During pending or after completed domestic litigation (i.e. divorce, paternity, custody matters), communication between parents/parties is often extraordinarily challenging for most well- intentioned parents. Many times, a breakdown in communication was a central cause of the underlying problem relationship to begin with, increasing with the stressors of litigation.
Although complex and often frustrating in that parties successful communication often means the parents have to agree to disagree, parties must learn how to effectively communicate regarding the children. Without this, fighting between parents over parenting with the children makes for life-long scars on the children and, depending upon the children’s ages, may keep the parents in court for up to two decades of their adult lives.
Moreover, communication is not failing to communicate with the other party and ignore the issues. This just compounds ultimate communications and makes them that much more likely to be explosive in nature. Simply put, unless there is a no contact order or protective order involved in litigation (in which case communication is likely completely prohibited and same should be strictly followed), parties must frequently communicate during or after litigation regarding issues such as the child’s school, extracurricular activities, medical needs, and the like.
No certain communication technique will work for every parent. However, the six (6) steps below may help you have more effective communication during and after litigation, making a potentially tense and uncomfortable proposition easier. These are simple, tried and true. And hopefully they will help you.
1. DO allow time to reflect before communication.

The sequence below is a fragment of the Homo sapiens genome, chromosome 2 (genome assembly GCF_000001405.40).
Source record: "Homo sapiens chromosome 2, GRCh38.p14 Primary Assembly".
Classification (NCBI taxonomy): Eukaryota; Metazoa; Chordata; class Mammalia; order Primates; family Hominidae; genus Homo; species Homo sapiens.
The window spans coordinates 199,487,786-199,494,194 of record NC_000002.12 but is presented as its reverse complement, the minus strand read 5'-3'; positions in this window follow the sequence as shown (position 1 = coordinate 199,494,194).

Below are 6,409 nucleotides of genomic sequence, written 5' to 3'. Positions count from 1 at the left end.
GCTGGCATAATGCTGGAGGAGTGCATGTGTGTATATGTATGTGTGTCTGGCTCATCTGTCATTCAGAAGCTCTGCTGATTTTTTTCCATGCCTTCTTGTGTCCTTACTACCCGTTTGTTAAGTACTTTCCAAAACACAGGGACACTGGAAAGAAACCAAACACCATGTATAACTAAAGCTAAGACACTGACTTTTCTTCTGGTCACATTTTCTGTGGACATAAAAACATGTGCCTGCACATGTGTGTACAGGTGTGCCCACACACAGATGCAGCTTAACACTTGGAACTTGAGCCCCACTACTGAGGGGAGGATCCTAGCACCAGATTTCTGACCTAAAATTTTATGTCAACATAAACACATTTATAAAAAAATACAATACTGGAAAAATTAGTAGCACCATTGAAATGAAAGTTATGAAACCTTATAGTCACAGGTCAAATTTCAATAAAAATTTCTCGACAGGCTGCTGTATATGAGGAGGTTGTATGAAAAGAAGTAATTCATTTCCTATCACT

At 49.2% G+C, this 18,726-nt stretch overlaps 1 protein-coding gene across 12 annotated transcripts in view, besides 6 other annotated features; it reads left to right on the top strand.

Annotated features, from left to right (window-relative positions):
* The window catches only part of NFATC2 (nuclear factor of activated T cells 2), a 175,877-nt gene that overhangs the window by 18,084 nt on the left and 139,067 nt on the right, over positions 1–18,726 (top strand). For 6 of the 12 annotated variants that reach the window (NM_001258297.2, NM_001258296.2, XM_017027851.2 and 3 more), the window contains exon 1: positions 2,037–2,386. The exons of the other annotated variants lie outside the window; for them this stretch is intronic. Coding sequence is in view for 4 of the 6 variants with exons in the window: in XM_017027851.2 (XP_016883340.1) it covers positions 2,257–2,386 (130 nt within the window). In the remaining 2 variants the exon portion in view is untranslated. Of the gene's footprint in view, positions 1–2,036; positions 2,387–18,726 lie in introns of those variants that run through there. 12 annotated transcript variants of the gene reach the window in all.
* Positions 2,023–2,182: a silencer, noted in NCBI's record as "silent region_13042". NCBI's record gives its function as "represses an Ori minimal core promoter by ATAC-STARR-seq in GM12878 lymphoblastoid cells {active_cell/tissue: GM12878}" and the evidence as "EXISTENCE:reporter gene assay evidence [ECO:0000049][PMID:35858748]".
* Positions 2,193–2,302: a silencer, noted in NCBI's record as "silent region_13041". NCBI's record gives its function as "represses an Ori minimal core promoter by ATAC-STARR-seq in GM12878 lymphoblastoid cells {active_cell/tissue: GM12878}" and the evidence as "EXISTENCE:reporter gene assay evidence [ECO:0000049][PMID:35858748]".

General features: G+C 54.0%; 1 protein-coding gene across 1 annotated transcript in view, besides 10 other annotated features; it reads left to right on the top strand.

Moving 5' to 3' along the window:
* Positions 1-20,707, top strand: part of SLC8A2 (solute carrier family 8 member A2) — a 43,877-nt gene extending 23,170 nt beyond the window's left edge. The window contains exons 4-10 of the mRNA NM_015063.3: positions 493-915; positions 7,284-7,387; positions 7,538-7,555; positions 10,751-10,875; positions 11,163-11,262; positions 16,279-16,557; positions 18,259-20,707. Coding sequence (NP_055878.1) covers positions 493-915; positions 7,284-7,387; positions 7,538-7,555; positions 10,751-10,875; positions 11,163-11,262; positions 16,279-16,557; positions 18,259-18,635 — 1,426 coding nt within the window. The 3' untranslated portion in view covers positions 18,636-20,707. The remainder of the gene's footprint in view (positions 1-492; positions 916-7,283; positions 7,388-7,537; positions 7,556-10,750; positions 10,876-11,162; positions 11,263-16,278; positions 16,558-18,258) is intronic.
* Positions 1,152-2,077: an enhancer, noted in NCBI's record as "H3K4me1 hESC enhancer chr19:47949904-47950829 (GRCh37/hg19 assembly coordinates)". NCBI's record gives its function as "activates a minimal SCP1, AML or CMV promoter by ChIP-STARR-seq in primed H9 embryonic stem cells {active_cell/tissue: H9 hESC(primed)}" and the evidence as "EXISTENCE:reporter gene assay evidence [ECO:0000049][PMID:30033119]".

Often communication between parents is reactionary and defensive. One parent may send a seemingly innocent e-mail regarding a function the child has, not realizing the other parent already has plans that day. Instead of calmly reviewing the situation, the parent will write a quick e-mail back, angry with the parent that they “forgot” the plans.
These communications are a very common issue as today letters and phone calls are secondary and most communications are made in real time (without thought) by e-mail or text message. If you have received a communication that frustrates or angers you, sleep on it before you respond. In other words, don’t send an email before you reflect on the issue and try to understand what the other parent is thinking.
In the morning, or after a break, your head may be clearer, and you may be more rational or balanced in your communication back. Often, communication problems and anger regarding the same are born from reactionary responses. Giving time to think and calm down often aids in this situation. Don’t just send jot for jot responses.
Instead, reflect, be understanding, and try to craft an e-mail that focuses on the children and not any given issue between the parents played out under the guise of “communication” about the children.
2. DO use other contacts and means to obtain routinely available information.
If parents are unable to effectively communicate on the day-to-day activities and events going on with the children, one path to avoiding improper or negative communication is to get the information from another source, if possible. For example, if a child is on a team and a parent needs information about a schedule, try contacting the coach or another player’s parent first. Much of this information is on the web these days. While it is better that each parent keeps the other directly advised of this, the question to ask is whether the issue is worth fighting about. The moral to the story is avoiding potentially unpleasant communication between parents for the little things that can slide.